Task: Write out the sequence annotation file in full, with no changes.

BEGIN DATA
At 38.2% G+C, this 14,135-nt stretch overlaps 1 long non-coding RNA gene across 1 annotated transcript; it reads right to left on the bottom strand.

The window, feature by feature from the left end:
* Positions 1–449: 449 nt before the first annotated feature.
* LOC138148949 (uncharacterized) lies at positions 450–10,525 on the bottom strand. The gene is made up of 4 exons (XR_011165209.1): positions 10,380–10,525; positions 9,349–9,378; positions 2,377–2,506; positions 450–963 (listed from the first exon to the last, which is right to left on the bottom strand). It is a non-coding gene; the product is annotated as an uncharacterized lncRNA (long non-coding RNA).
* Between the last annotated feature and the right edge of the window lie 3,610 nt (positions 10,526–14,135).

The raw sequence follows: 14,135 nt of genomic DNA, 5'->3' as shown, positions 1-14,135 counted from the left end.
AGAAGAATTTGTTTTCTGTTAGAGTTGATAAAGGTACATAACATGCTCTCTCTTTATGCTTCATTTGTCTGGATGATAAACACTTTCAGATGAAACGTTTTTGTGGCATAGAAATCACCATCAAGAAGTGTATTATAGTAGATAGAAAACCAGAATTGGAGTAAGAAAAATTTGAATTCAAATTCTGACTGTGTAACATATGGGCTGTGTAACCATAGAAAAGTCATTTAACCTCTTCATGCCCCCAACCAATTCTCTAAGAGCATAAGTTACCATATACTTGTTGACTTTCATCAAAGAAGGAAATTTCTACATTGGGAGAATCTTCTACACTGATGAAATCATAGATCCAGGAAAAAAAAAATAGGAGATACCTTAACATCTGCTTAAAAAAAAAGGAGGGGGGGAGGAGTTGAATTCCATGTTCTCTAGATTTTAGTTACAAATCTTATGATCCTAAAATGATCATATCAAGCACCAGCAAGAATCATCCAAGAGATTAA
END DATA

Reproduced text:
At 38.2% G+C, this 14,135-nt stretch overlaps 1 long non-coding RNA gene across 1 annotated transcript; it reads right to left on the bottom strand.

The window, feature by feature from the left end:
* Positions 1–449: 449 nt before the first annotated feature.
* LOC138148949 (uncharacterized) lies at positions 450–10,525 on the bottom strand. The gene is made up of 4 exons (XR_011165209.1): positions 10,380–10,525; positions 9,349–9,378; positions 2,377–2,506; positions 450–963 (listed from the first exon to the last, which is right to left on the bottom strand). It is a non-coding gene; the product is annotated as an uncharacterized lncRNA (long non-coding RNA).
* Between the last annotated feature and the right edge of the window lie 3,610 nt (positions 10,526–14,135).

The raw sequence follows: 14,135 nt of genomic DNA, 5'->3' as shown, positions 1-14,135 counted from the left end.
AGAAGAATTTGTTTTCTGTTAGAGTTGATAAAGGTACATAACATGCTCTCTCTTTATGCTTCATTTGTCTGGATGATAAACACTTTCAGATGAAACGTTTTTGTGGCATAGAAATCACCATCAAGAAGTGTATTATAGTAGATAGAAAACCAGAATTGGAGTAAGAAAAATTTGAATTCAAATTCTGACTGTGTAACATATGGGCTGTGTAACCATAGAAAAGTCATTTAACCTCTTCATGCCCCCAACCAATTCTCTAAGAGCATAAGTTACCATATACTTGTTGACTTTCATCAAAGAAGGAAATTTCTACATTGGGAGAATCTTCTACACTGATGAAATCATAGATCCAGGAAAAAAAAAATAGGAGATACCTTAACATCTGCTTAAAAAAAAAGGAGGGGGGGAGGAGTTGAATTCCATGTTCTCTAGATTTTAGTTACAAATCTTATGATCCTAAAATGATCATATCAAGCACCAGCAAGAATCATCCAAGAGATTAA